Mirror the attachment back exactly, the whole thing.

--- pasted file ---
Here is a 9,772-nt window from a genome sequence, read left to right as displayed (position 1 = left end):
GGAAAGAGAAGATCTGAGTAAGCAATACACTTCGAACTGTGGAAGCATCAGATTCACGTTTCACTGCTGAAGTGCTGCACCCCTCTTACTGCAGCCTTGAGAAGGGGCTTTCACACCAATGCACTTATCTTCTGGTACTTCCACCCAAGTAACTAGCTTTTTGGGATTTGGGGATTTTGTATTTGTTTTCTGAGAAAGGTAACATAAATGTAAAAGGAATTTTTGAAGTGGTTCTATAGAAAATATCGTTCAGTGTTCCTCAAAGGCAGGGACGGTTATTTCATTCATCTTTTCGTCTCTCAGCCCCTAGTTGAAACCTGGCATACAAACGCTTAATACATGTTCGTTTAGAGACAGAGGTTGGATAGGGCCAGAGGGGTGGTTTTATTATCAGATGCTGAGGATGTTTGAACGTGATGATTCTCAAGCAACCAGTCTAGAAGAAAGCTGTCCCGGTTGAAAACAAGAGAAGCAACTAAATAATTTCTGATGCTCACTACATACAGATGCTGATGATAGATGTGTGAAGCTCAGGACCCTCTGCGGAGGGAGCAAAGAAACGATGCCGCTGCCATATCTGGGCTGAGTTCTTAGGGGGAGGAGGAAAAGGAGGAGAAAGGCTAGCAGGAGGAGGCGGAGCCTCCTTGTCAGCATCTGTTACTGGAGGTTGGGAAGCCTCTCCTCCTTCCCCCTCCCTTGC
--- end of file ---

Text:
Here is a 9,772-nt window from a genome sequence, read left to right as displayed (position 1 = left end):
GGAAAGAGAAGATCTGAGTAAGCAATACACTTCGAACTGTGGAAGCATCAGATTCACGTTTCACTGCTGAAGTGCTGCACCCCTCTTACTGCAGCCTTGAGAAGGGGCTTTCACACCAATGCACTTATCTTCTGGTACTTCCACCCAAGTAACTAGCTTTTTGGGATTTGGGGATTTTGTATTTGTTTTCTGAGAAAGGTAACATAAATGTAAAAGGAATTTTTGAAGTGGTTCTATAGAAAATATCGTTCAGTGTTCCTCAAAGGCAGGGACGGTTATTTCATTCATCTTTTCGTCTCTCAGCCCCTAGTTGAAACCTGGCATACAAACGCTTAATACATGTTCGTTTAGAGACAGAGGTTGGATAGGGCCAGAGGGGTGGTTTTATTATCAGATGCTGAGGATGTTTGAACGTGATGATTCTCAAGCAACCAGTCTAGAAGAAAGCTGTCCCGGTTGAAAACAAGAGAAGCAACTAAATAATTTCTGATGCTCACTACATACAGATGCTGATGATAGATGTGTGAAGCTCAGGACCCTCTGCGGAGGGAGCAAAGAAACGATGCCGCTGCCATATCTGGGCTGAGTTCTTAGGGGGAGGAGGAAAAGGAGGAGAAAGGCTAGCAGGAGGAGGCGGAGCCTCCTTGTCAGCATCTGTTACTGGAGGTTGGGAAGCCTCTCCTCCTTCCCCCTCCCTTGC